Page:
Jeffrey Chou, PhD

Post-Doctoral Associate
Micro & Nanosystems Laboratory
Massachusetts Institute of Technology

Office: 41-211
Tel: 617-258-5621
Email: jeffchou-at-mit-edu

about me

I am a postdoctoral research associate in the micro and nano systems laboratory, working with Prof. Sang-Gook Kim in the mechanical engineering department. I am also a researcher in the Solid State Solar Thermal Energy Conversion (S3TEC) center. I received my B.S., M.S., and PhD in electrical engineering & computer sciences all from the University of California, Berkeley in 2007, 2010, and 2012 respectively, under the guidance of Prof. Ming Wu.

My research interests lie in the areas of nanophotonics, near-field thermodynamics, and nano-electro-mechanical systems for the application of energy conversion devices, optical communication devices, and biomedical devices. For more detailed explanations of my current and previous research projects, please see the research page.

recent news

[4/15/2014] Our grant proposal on hot-electron water splitting was accepted for funding by the MASDAR/MIT Cooperative program!

[3/28/2014] Our paper entitled "Integrated VCSEL-Microlens Scanner with Large Scan Range" will be published into JMEMS!

[2/28/2014] Our paper entitled "Omni-directional, spectrally selective, wafer-scale fabricated metallic-dielectric 2-D photonic crystals for high temperature energy conversion" was accepted to Hilton Head 2014!

[2/10/2014] I am honored to be the recipient of the 2014/2015 Battelle/MIT Post-Doctoral Fellowship for our proposal on "Total Solar Spectrum Water Splitting." An old article about the program can be found here.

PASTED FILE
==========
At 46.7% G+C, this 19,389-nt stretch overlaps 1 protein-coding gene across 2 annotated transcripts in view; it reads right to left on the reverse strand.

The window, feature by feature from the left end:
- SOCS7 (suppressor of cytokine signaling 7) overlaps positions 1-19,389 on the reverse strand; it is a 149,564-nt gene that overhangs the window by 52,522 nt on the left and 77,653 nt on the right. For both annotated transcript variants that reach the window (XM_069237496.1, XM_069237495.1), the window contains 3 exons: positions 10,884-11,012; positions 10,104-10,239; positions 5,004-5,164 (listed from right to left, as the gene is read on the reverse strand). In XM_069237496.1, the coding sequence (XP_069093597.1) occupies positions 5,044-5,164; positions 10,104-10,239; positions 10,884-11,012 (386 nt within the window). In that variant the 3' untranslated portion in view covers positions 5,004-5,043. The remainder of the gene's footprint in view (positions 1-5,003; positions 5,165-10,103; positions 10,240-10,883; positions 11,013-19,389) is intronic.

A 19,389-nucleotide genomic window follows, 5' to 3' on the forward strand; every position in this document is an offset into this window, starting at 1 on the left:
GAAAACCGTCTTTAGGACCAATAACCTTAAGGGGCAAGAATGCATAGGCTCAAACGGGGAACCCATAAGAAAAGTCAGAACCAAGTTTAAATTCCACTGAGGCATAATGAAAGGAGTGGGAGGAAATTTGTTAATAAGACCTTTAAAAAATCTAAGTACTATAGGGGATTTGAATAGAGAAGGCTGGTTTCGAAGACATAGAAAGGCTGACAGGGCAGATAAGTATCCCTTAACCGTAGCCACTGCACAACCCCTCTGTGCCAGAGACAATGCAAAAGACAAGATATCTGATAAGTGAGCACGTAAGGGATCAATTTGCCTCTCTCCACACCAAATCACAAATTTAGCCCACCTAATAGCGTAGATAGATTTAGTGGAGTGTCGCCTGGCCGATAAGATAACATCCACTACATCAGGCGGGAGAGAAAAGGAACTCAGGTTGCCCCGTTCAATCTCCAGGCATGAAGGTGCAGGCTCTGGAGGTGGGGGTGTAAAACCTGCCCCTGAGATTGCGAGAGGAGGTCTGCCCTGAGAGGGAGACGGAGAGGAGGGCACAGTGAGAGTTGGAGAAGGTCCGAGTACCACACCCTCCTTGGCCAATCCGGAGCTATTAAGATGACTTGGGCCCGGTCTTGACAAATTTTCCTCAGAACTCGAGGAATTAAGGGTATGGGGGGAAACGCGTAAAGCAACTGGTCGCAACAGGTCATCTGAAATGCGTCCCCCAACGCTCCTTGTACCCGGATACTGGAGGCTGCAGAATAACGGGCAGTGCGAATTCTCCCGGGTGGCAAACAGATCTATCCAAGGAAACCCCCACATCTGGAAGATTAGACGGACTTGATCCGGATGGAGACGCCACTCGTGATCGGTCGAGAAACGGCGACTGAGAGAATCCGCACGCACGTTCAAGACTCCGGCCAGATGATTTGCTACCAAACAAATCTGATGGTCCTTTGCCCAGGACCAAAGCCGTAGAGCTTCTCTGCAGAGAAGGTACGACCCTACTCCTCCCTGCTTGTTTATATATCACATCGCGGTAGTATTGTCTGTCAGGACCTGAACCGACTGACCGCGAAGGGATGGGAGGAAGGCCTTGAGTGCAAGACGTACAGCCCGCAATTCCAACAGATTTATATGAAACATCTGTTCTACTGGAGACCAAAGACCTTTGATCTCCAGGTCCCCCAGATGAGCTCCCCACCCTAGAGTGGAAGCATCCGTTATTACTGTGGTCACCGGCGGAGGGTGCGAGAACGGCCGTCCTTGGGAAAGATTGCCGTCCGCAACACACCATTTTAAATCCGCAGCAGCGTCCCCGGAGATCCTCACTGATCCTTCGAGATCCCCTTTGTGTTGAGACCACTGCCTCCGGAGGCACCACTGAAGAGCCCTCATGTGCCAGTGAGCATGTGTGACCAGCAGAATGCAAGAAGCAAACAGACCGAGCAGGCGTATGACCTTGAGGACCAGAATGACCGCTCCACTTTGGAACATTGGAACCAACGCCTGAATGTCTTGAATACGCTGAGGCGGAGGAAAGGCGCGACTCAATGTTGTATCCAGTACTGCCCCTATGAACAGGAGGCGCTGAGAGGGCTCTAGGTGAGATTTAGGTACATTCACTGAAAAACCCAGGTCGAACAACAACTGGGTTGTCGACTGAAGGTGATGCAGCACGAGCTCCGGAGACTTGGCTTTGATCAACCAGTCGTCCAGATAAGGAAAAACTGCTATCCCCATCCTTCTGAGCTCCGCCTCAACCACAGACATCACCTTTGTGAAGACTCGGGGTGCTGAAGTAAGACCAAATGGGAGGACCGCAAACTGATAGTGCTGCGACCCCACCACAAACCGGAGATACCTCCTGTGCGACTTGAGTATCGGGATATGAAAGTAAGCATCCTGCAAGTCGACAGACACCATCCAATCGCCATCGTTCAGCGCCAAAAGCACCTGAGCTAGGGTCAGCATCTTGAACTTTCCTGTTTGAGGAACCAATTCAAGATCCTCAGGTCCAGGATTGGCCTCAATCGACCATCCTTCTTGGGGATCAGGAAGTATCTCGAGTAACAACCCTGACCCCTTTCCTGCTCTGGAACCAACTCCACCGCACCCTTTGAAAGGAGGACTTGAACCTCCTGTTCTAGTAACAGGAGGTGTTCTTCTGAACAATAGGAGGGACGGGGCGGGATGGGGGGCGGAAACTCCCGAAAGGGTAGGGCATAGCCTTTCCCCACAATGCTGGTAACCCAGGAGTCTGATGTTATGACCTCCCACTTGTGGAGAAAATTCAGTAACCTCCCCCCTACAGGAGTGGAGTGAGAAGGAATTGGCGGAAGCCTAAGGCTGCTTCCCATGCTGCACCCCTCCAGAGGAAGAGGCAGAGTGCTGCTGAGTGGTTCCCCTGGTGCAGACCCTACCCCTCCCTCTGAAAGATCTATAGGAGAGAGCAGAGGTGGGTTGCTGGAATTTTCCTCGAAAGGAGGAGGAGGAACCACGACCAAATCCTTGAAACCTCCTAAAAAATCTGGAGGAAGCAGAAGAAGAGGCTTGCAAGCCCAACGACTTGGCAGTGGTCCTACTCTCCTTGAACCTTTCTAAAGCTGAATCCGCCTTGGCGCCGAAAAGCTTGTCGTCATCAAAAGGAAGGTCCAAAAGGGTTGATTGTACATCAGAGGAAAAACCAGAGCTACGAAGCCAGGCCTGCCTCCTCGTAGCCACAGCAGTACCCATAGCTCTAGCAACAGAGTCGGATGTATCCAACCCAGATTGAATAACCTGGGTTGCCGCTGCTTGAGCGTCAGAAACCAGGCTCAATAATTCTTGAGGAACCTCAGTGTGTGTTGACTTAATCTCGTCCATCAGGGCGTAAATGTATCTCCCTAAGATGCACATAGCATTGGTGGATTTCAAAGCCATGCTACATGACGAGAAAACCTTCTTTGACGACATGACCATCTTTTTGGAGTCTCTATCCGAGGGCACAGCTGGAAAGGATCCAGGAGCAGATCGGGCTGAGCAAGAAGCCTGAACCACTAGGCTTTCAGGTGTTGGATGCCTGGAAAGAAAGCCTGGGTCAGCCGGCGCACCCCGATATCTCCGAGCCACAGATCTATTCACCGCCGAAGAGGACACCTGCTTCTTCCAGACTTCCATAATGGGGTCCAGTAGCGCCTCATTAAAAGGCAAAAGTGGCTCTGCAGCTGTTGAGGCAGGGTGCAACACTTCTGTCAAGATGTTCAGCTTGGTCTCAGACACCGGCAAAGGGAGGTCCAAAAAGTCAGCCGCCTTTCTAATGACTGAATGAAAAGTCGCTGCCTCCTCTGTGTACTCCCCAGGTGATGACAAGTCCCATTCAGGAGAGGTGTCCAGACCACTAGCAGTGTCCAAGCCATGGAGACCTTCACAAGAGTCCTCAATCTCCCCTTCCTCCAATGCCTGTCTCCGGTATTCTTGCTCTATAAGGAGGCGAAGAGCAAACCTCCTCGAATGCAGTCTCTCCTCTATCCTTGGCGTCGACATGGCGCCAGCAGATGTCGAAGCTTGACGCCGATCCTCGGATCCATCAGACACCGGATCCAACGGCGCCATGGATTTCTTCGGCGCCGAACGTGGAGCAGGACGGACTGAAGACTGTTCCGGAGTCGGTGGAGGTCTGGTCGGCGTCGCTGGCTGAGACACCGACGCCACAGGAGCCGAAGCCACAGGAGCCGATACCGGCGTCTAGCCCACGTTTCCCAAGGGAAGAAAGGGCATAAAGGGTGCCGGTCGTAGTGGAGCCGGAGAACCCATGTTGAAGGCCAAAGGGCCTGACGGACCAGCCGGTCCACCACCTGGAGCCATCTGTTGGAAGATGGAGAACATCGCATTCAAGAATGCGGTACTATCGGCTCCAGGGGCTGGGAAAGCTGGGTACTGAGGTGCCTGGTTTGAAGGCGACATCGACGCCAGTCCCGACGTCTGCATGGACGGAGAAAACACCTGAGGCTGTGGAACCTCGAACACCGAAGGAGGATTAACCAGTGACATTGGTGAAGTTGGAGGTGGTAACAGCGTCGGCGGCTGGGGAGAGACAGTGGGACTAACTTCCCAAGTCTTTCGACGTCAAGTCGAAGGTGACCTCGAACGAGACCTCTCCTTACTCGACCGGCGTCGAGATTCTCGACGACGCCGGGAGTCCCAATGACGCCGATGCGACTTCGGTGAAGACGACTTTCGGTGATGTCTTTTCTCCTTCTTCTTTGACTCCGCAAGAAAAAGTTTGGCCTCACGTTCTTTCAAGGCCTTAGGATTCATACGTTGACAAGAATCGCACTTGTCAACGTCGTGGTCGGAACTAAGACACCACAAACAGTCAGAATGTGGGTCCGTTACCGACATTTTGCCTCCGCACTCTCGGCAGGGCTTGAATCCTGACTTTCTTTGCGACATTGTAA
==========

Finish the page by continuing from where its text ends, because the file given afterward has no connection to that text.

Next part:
[12/17/2013] Our paper entitled "Design of Wide-Angle Selective Absorbers / Emitters with Dielectric Filled Metallic Photonic Crystals for Energy Applications" is officially published on Optics Express! [PDF]

research summary

Solar Powered Water Splitting with Nanophotonic Structures

The solar powered splitting of water for the generation of hydrogen fuel allows for direct solar-to-fuel generation. Water splitting allows for clean and storable renewable energy. Our goal is to use nanophotonic structures to increase the efficiency and lower the cost of the water splitting process.

Nanophotonics for Solar-Thermal Energy Conversion

Metallic photonic crystals are a promising photonic nanostructure for optical energy conversion. My current interests lie in the applications of thermophotovoltaics, near field heat transfer, and photocatalytic systems. However, the actual fabrication of such nanostructures has remained costly and non-scalable. Our goal is to create low-cost and scalable nanophotonic devices by using traditional CMOS/MEMS compatible fabrication methods. The goal of the research is to allow for deployable nanophotonic devices for energy conversion.

Nano-Electro Mechanical Systems (NEMS) with Nanophotonics

Nanophotonic structures, such as photonic crystals, plasmonic materials, and nano-metallic cavities have demonstrated remarkable properties for a wide variety of applications. However, the static nature of the devices limits any tunability of the structures. By combining NEMS with new nanophotonic properties, new novel, high-speed devices can be made to manipulate light in new fascinating ways.

Optical MEMS for optical interconnects

Optical interconnects can greatly enhance the bandwidth of traditional electrical interconnects. Specfically, free-space optical interconnects allow for a wireless solution to reduce clutter in server cluster type systems. However, precise optical alignment is critical in free-space systems. We present several optical MEMS based auto-aligners for free-space interconnects. Among the devices successfully demonstrated are electrostaticly and electrothermally actuated lens scanners, with electronic feedback loops to maintain alignment in both high-speed and low-speed alignment schemes.